This is part of a series called “Thirty Days of Thanksgiving”.
A compilation of what I am most thankful. In no certain order. Just those things most near and dear to me.
It’s now my most favorite space in our home. It didn’t start off that way, though. Three years ago, when we purchased the house, I had absolutely no idea what to do with it. It just didn’t feel like home. Honestly, I wondered if it ever would.
And I wasn’t the only one who felt that way. When our “Denver Family” arrived for a visit, the first words out of their mouths were, “This house doesn’t feel like a Swanson house!”
“Yea, tell me about it,” I thought to myself.
It’s not that the area was small. I like small. Small is cozy. Small is inviting. However, this house, specifically the upper level, has a rather odd lay out. Not to mention the entire space was painted a stark baby blue with ultra-modern light fixtures and fluorescent lights. Not quiet my style. And definitely not the warm and cozy home that I’d left in Denver.
To me, it’s memories that make a house a home. That house was full of memories with family and friends. Baby’s homecoming. College student gatherings. Church picnics. Birthday parties. Music recitals. BBQs. And just many, many other precious memories. This new house had no memories. And it didn’t feel like home. Since we’ve moved a lot, this wasn’t a new predicament. Yet, it seemed much more daunting than it ever had.
Still, I needed to make my mark on this house. My “frugal” mark. No interior decorators were being hired for this job. It was all me…and my husband because he gives my ideas and dreams “life”. (i.e. he does all the work of painting, building, hanging lights, etc.) So, I just lived with it for a while. Two years to be exact. Trying to figure out how our family would (or could) use the space efficiently and effectively. And allowing time for memories to be made to hopefully inspire me.
Then, about a year ago, one of my Southern friends shared with me how she was decorating her “Keeping Room”.
“What is a Keeping Room?” I asked.
She said, “You have got to be kidding me! You are a Southern girl, you must know what a Keeping Room is.”
Originally, the term “Keeping Room,” referred to the large central room in the homes of the early settlers during the Colonial days. Similar to family rooms today, it was where the family would cook, eat, and gather together. A warm place where people talked, learned, and lived.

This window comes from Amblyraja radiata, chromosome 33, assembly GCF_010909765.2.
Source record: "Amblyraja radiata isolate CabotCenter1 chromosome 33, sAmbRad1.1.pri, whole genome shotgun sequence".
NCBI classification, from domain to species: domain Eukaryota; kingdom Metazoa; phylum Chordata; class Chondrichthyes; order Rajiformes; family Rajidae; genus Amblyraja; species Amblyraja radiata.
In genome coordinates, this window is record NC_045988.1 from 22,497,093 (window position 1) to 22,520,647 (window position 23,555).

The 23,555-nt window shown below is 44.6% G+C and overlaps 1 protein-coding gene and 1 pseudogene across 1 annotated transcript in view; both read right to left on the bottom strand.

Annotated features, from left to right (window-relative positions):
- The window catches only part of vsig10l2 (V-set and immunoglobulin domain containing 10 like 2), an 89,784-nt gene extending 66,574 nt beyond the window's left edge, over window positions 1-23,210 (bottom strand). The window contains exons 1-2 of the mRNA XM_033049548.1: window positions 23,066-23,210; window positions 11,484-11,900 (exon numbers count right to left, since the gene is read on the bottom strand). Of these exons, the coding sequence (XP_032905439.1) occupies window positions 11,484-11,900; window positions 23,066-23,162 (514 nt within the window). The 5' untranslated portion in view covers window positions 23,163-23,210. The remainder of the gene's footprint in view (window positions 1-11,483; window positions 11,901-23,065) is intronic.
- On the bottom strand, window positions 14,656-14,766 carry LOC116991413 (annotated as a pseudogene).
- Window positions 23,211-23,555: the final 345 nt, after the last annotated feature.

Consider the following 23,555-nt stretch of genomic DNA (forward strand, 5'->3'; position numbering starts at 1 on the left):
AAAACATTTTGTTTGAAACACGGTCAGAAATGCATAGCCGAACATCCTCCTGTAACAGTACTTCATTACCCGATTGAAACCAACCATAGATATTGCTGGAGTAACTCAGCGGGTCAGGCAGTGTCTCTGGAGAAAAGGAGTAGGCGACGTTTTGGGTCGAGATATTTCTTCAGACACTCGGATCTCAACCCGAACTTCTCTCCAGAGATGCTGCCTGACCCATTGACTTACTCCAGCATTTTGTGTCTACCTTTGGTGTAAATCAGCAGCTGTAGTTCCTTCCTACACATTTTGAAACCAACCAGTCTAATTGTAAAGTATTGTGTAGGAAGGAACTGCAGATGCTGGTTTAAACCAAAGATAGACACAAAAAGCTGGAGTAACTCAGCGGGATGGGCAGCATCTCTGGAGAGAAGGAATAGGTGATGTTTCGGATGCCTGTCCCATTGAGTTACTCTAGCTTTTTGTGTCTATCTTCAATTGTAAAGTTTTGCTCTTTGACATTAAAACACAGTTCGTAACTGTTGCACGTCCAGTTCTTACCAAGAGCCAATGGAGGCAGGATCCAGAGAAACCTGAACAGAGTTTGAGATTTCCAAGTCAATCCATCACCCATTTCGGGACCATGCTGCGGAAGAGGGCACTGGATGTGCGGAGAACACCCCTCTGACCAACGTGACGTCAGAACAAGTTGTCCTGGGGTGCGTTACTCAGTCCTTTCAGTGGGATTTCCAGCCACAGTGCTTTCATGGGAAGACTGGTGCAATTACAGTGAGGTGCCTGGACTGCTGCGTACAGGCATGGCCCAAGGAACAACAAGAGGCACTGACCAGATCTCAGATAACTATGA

“That’s it!” I thought. That is what this space needs to be…a Keeping Room.
I pictured it in my mind. A space where family and guests could sit and relax, as I prepared meals. A nice comfy couch to cuddle up on and read or discuss our day. Even an area devoted to music, where we would place the piano. And lest I forget, the center of the room would be home to a large table where we would gather to eat, play games and learn (home school).
We reconfigured the entire space. From moving furniture to re-wiring light fixtures to painting. So long fluorescent lights and baby blue walls. Ironically, the wall colors we selected were the same ones we’d used in Denver: espresso brown, terra cotta red and moss green. Too bad I didn’t make that decision two years earlier, eh?
When you enter our home and walk into the Keeping Room, the first thing you see is our dining area, anchored by a large farmhouse table with hidden leaves that seats 10. This is a pretty special area to our family. We love having folks over and truly believe something significant happens when we gather around a table to share a meal. It’s more than merely offering sustenance. It’s a sacred time of fellowship and thought-provoking conversations. A place where dreams are birthed and hearts are shared. And laughter. Lots of laughter.
Connected to the dining area is the reading nook, which is well-loved and used by everyone in our family. Most evenings before bedtime, you will find us piled upon the couch reading books. My comfy couch, which I brought from Denver, fits perfectly in this former dining area, located just off the kitchen. Friends and family can relax and chat while I cook. And as Jadon and Jamison have discovered, it serves as a nice place to take a nap, too.
Lastly, the Keeping Room includes my creative space, the kitchen. Here I cook, create and unwind from the cares of the day. Perhaps not the biggest or most modern in comparison with others I’ve seen, it still serves it’s purpose. Providing me an area to create expressions of love and nourishment for my family and friends.
So, as silly as it might sound, I am thankful for our “Keeping Room”. Our family spends so much time in this area: reading, eating, learning, playing games and music, along with connecting with friends. Thankfully, patience paid off. Memories have been made and it feels like home.